“Destruction Derby is a seed,” Colin said, “but it quickly went off and then all the seeds became other things. There isn’t much of F1 or Wipeout or Motorstorm in there in terms of the gameplay, but in terms of the visual kind of thing there is. If you remember the mud in Motorstorm, we want damage to have that same kind of thing where people went ‘Woah! That mud in Motorstorm’s cool!’ so we want our damage to be like that, as visually impressive.” He continued, “There’s not a huge influence of art from Wipeout or ‘we want to have such and such from Project Gotham’, or anything like that, but from those games, there’s the underlying knowledge that hey, we know we need arcade handling and we know how to do arcade handling!”

As a PS5 launch window title, for all that the visuals look fantastic, I really needed to know what it was about the game that wouldn’t have made it viable on PS4. Luckily, both XDev’s John McLaughlin and Colin were able to fill me in, with John setting things off; “I guess with every new console, I’m definitely a graphics guy. I love new shiny graphics, show me something shiny, but you know what? You get that with every new console. As the console matures, graphics get better and better, so it’s kind of a given that you’re going to get better GPU, better CPUs, so on and so forth, but the biggest game-changers for us were the SSD and super fast loading.”

Colin added, “The power of the machine enables us to do things with the physics and the deformation that we wouldn’t have been able to do on previous generations to the same level. With a look back at the old days and everyone has the memory of Destruction Derby being brilliant, and you look at it, it’s like 50 polygons in a car and when you hit someone they just texture swap and there’s a little bit of damage. You look at what we can do now with our crumpling effects and our deformation tech, and it’s online as well. We couldn’t have done that, to that level, without what’s in the box to enable us to do that.”

Both John and Colin were hugely taken with the DualSense as well, (and if you’ve had the chance to experience Sony’s latest controller you’d also know that this is really where the new generation starts). Colin talked me through the range of things they’ve been able to do with the controller to really bring Destruction AllStars to life in a way that simply weren’t possible before, “What we’ve been able to do with the haptics is great, because we’ve got directional haptics in there. So when you get hit from the right, you feel it on the right, you feel on the left, and it flows through the hand. It just puts you more in the world, weights you more in the world.” He continued, “DualShock’s great, but it’s motors that are spinning up. There isn’t the range, and there isn’t the subtlety and nuance that you can get with the haptics. They’re awesome.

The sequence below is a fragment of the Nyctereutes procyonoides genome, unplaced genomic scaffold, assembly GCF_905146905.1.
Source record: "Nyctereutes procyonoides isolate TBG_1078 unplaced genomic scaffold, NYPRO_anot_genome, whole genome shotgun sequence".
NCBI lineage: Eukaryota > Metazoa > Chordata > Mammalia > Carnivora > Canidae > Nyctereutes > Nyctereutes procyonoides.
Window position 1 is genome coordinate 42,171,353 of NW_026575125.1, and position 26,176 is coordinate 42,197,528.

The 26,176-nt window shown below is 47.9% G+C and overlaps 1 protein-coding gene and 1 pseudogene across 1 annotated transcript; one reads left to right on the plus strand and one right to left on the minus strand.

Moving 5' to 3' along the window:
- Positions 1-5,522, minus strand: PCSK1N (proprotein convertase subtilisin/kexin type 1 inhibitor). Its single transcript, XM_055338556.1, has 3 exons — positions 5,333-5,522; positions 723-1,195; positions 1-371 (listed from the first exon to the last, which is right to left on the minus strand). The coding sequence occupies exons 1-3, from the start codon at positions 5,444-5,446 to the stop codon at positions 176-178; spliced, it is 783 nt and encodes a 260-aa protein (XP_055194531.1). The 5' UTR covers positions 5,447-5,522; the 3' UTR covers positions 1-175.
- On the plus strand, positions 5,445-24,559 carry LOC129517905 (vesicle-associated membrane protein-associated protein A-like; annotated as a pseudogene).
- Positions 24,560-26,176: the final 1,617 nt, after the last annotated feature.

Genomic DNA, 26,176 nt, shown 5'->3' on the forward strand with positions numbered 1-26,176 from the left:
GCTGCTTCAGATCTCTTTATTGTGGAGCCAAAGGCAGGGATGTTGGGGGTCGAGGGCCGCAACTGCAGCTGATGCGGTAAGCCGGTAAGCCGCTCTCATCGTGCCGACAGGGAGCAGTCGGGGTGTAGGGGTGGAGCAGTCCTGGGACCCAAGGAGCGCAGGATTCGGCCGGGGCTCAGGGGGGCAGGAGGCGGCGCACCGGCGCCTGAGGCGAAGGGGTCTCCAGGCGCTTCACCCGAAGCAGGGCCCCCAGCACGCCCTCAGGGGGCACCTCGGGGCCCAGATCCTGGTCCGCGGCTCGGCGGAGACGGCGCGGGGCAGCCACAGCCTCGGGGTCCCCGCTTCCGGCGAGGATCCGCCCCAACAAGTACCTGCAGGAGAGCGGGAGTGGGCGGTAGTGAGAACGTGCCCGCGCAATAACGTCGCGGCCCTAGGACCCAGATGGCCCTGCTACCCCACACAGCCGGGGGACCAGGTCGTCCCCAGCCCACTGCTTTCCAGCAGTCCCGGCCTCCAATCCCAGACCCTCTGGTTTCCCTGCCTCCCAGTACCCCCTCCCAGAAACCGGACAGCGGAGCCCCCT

“And then the triggers are just like nothing people have got home, really, unless you spend a hell of a lot of money on expensive racing wheels with force feedback or stuff like that. We do things like, the more damaged the car is, you can feel it on the brake and a little bit on the accelerator, depending on how it’s damaged. When you launch your car off a spawner, it’s like firing a gun so there’s a bit of resistance on trigger. It’s not intrusive, it’s so subtle and nuanced, but if you turn it off it’s like, ‘Oh, it doesn’t feel right!'”

PlayStation 5 owners don’t have long to wait, with Destruction All-Stars launching at midnight tonight on the 2nd of February, 2021. You can be sure that you’ll find plenty of the TSA family there for the launch, so we’ll see you in the arena!

Written by
TSA's Reviews Editor - a hoarder of headsets who regularly argues that the Sega Saturn was the best console ever released.

1 Comment

  1. Until i read the paragraph comparing the destruction to the old DD games, i honestly found the destruction underwhelming. Destruction seems to be that thing which makes you get out of your vehicle rather than a showcasing the destruction itself. Perhaps that’s just down to the balance the game devs felt they needed to achieve, which is fair enough.